27 November 2001
Six in the morning is a hell of a time to leave for the airport, especially when your flight doesn't leave until 11:30 or so.
Yet, I saw no way around it. The little voice on the DIA hotline and the fine print on the airport website all told me so. I needed to get to the airport three hours before my flight, in order to check in, go through the newly stringent security process and still get on the plane in time. Which means that I'd have to be there around 8:30 to catch my 11:30 flight to Newark.
The problem here was how to get to the airport from where my mom lives, way down in the south suburbs, about as far from the airport as one could be and still be in the same metropolitan area as it. Some options were clearly out. I could drive, yes, but I didn't want to pay for parking. I also didn't want to have my mom drop me off, since it would be more than an hour's drive (round trip) and would cost one of us about $8.50 in tolls to get there. Which left one option: the airport bus.
The airport bus is. in theory. a comfortable and convenient way to get oneself to the place that one needs to be: if has comfortable seats and places to stash your luggage and doesn't cost an arm and a leg like taking a cab might be, if anyone in Denver actually took cabs places. But the big downside is that although you'll eventually get to the airport, the trip via airport bus is long, slow and tedious.
Which is how I ended up leaving at six a.m. I looked at the online bus schedules and found that in order to get to the airport at 8:30, I had to get to downtown by 7:30. To get downtown by that time, I had to leave the south suburbs by around 6 or 6:20.
My mom drops me off at the light-rail station. I hurry over to the ticket booth, purchase my ticket and wait for the train. I just stand wherever, but after a few minutes I notice that everyone at the station who is not me is standing in one of several orderly and utterly straight lines. These lines would later line up precisely with the doors of the arrived train -- in all my years of riding public transportation, I've never seen such behavior.  My status as The One Who Was Not In Line garnered me some frowns, but fortunately, the train came, and everyone got on.
Between listening to the announcements on the train and reading the fare schedule posted inches from my nose, I discovered en route that I had paid an inadequate fare. Riding the train to and from anywhere else in the metro area costs one price, but entering or exiting the extreme south suburbs costs you more -- sort of a Littleton Penalty to keep those who belong there in and everyone else out, I guess. Fortunately, the light-rail system works more or less on the honor system, so I didn't have any trouble.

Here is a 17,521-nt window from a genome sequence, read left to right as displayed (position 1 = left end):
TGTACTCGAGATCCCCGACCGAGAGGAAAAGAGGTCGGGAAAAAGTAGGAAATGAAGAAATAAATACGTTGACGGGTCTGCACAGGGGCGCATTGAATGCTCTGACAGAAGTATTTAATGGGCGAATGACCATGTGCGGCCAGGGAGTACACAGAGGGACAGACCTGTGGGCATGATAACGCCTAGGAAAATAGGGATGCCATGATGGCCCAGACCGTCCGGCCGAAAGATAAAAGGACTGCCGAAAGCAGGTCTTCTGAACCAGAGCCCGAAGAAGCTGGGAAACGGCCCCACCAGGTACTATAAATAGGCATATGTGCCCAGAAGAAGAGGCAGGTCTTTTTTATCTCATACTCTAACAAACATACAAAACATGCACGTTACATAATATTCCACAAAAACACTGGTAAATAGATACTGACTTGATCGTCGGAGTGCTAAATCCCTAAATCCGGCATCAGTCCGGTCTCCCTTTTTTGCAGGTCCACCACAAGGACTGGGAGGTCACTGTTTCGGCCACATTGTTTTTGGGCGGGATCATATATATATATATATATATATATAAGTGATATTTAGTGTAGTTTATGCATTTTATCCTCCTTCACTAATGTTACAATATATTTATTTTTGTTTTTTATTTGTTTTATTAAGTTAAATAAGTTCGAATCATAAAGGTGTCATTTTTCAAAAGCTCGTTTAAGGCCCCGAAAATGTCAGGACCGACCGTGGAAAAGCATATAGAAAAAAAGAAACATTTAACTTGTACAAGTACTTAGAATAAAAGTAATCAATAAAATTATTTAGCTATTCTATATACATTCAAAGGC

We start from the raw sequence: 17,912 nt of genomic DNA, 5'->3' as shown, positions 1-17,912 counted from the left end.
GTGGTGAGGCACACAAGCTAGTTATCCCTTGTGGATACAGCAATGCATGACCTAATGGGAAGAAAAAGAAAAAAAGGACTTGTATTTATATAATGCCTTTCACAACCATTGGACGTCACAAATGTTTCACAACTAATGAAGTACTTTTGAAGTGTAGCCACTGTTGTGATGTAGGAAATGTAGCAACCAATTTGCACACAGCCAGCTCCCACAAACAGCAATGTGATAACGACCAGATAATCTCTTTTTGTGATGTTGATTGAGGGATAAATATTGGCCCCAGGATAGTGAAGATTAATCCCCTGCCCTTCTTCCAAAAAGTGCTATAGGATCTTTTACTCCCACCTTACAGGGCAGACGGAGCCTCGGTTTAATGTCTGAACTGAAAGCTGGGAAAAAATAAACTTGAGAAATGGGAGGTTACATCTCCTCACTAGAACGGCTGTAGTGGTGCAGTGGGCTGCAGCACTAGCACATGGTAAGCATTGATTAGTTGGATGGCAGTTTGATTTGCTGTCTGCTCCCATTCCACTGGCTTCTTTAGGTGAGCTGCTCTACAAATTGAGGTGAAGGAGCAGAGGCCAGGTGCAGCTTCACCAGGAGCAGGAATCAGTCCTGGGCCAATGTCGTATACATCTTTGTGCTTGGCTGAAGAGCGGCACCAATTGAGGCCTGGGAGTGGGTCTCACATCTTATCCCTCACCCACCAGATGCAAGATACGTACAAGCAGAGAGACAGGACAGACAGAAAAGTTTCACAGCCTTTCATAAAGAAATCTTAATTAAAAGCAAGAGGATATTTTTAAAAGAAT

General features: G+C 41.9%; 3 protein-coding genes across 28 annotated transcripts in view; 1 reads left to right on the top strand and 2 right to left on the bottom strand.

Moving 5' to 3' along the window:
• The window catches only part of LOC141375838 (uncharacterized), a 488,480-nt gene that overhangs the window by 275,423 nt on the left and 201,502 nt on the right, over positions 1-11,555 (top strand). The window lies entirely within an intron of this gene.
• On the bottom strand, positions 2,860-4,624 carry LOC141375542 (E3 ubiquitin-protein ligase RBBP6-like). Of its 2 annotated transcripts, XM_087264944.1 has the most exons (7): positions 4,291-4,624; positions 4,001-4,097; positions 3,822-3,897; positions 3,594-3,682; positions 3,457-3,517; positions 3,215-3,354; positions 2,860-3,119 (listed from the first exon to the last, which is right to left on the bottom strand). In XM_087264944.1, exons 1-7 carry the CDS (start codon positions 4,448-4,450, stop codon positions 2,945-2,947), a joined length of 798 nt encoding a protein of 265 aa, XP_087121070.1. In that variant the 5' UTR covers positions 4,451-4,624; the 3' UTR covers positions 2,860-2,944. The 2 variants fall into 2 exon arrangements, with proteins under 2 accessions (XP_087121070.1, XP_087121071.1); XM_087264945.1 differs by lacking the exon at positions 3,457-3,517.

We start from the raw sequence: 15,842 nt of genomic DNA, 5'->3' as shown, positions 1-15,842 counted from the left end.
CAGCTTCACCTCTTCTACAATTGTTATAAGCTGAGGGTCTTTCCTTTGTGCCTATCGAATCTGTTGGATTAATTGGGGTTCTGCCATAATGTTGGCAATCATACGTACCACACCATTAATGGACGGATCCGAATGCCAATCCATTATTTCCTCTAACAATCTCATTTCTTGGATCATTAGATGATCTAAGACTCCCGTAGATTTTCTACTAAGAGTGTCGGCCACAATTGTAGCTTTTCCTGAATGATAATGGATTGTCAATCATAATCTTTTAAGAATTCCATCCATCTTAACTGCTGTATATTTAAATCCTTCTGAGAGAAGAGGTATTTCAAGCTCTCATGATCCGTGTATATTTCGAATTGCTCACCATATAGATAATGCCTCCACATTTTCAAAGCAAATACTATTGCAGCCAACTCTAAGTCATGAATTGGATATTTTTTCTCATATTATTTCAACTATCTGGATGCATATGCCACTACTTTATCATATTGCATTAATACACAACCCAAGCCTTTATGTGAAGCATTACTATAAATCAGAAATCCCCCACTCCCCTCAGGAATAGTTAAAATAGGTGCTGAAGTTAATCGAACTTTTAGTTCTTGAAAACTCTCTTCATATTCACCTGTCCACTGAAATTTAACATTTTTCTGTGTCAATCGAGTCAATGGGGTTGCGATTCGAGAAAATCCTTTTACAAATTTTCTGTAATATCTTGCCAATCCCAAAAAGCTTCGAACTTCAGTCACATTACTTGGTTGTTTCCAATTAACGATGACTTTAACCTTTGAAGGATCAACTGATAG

After what seemed to be forever, I finally got downtown, where I felt okay again. I was surrounded by familiar sights and frowning people who do not line up orderly for anything and all was right. I walked down to the station, since the light rail had arrived early, bought my ticket and waited for the bus to show up.
Also waiting with me was one of the most annoying couples I've come across in a long time. The woman of this couple looked familiar in a vague way, however, I was not up for searching my mental databank of Denver people at that time of the morning, just to figure out where they came from. These people were loud and whiny and had piles and piles of luggage. This didn't make them that annoying or even really distinguish them from the other airport-bound people. What made them annoying is that they kept trying to get on the wrong bus, and then yelling about it when they were told that they were trying to board erroneously.
God knows these are clearly marked buses. They say "AIRPORT" on them. Their bus letters all start with "A." The driver comes out and announces, "Airport bus!" The annoying couple, though, kept trying to board any bus that came by. The "B" bus goes to Boulder and all the yelling in the world is not going to make it take you to where you need to go, people.
So the airport bus arrives and everyone else gets on without incident, except for the annoying people who have forgotten to buy a ticket and are surprised to learn that yes, it costs money to ride the bus to the airport. It costs money to take the bus anywhere and is not a free public service provided just to these two. Lots of bitching and squabbling and finally they forked over the money. We had to hear about it all the way to the airport, though.
Three hours in advance? Ha ha. This was so wrong.
I got to the airport at the desired time (8:30), and walked over to the United counter where there was precisely nobody in line to check in. Total time here: five minutes, three of which I needed to put my name on my luggage.